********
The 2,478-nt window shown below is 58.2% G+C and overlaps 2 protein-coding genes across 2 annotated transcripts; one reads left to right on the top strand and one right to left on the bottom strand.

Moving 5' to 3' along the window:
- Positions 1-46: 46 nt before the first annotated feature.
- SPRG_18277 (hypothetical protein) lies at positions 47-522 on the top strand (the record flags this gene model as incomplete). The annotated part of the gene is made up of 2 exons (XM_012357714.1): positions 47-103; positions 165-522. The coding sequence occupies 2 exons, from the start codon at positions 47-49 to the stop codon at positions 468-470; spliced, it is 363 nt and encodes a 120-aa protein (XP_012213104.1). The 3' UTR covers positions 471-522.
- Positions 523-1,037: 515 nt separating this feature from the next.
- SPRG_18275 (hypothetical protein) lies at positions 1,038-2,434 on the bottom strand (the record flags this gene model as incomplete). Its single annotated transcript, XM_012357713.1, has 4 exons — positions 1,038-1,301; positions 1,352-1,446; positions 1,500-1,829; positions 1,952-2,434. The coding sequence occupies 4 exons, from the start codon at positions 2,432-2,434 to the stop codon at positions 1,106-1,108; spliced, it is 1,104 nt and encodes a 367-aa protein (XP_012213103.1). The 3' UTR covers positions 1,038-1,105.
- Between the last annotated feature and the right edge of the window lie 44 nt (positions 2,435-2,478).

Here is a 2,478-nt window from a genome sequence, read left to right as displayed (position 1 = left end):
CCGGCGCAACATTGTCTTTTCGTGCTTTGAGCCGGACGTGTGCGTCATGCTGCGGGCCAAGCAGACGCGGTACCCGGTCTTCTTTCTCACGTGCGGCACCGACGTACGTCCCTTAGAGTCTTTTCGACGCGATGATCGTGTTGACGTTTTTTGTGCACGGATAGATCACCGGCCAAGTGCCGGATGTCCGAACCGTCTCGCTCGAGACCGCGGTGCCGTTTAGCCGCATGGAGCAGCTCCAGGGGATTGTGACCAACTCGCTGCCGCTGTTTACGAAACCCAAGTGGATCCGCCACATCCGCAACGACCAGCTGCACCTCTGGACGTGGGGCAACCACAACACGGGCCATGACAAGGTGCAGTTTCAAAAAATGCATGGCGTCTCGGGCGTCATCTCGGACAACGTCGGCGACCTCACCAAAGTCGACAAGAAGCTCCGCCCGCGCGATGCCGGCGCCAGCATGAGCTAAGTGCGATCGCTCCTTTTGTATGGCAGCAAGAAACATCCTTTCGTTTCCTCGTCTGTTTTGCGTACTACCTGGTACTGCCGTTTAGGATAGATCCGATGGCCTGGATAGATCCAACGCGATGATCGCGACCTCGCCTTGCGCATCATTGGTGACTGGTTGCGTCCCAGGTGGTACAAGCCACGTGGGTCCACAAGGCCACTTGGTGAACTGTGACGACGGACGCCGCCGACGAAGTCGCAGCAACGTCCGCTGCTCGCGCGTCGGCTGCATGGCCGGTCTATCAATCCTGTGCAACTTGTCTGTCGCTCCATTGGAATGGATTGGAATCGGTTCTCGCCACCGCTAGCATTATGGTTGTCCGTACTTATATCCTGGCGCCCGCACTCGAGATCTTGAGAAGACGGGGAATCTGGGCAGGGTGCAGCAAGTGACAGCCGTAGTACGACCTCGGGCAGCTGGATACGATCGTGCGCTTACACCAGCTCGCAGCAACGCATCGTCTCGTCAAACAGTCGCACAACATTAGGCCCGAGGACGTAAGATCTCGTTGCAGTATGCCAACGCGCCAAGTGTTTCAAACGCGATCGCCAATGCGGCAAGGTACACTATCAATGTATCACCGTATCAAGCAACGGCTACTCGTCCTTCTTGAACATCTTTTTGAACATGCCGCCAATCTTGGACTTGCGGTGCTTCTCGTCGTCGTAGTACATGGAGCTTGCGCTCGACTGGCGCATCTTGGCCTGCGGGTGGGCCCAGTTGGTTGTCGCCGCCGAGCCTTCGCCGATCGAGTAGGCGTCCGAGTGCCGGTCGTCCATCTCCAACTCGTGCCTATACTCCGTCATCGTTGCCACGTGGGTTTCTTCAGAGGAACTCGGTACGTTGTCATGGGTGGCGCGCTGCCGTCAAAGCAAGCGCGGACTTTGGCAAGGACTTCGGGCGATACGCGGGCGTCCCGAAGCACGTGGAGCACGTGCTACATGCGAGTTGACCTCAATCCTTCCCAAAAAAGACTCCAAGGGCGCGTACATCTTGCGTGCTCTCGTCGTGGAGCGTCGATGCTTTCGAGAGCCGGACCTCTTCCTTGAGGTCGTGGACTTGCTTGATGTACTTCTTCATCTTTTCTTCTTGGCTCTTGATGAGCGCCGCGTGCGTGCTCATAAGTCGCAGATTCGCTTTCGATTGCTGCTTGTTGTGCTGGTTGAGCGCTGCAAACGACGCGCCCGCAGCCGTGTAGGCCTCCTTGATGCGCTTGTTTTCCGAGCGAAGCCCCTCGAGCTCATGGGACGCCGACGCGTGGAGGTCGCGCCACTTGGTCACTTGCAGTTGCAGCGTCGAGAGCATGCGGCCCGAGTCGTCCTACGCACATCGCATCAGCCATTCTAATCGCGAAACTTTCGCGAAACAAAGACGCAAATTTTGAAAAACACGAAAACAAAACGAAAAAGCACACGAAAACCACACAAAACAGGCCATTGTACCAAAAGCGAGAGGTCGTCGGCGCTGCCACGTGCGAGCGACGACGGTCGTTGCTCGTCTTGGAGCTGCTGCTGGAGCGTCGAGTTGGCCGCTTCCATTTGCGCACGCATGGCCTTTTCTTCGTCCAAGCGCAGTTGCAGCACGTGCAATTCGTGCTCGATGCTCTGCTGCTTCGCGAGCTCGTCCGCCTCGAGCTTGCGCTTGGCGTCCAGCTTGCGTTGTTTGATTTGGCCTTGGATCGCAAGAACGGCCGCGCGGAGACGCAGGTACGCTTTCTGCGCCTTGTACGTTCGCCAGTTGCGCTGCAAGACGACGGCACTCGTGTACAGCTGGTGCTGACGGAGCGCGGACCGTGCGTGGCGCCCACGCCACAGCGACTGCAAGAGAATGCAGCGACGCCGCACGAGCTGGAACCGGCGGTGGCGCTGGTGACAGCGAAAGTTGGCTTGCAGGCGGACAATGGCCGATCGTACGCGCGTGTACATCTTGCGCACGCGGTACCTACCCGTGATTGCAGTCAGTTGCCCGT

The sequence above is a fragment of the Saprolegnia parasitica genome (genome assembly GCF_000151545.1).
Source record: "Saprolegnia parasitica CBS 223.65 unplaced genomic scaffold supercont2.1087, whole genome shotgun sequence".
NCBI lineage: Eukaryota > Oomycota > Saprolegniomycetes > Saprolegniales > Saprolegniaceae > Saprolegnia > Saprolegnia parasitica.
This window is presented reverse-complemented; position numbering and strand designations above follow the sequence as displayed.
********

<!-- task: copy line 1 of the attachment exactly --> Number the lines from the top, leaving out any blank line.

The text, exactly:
The 2,478-nt window shown below is 58.2% G+C and overlaps 2 protein-coding genes across 2 annotated transcripts; one reads left to right on the top strand and one right to left on the bottom strand.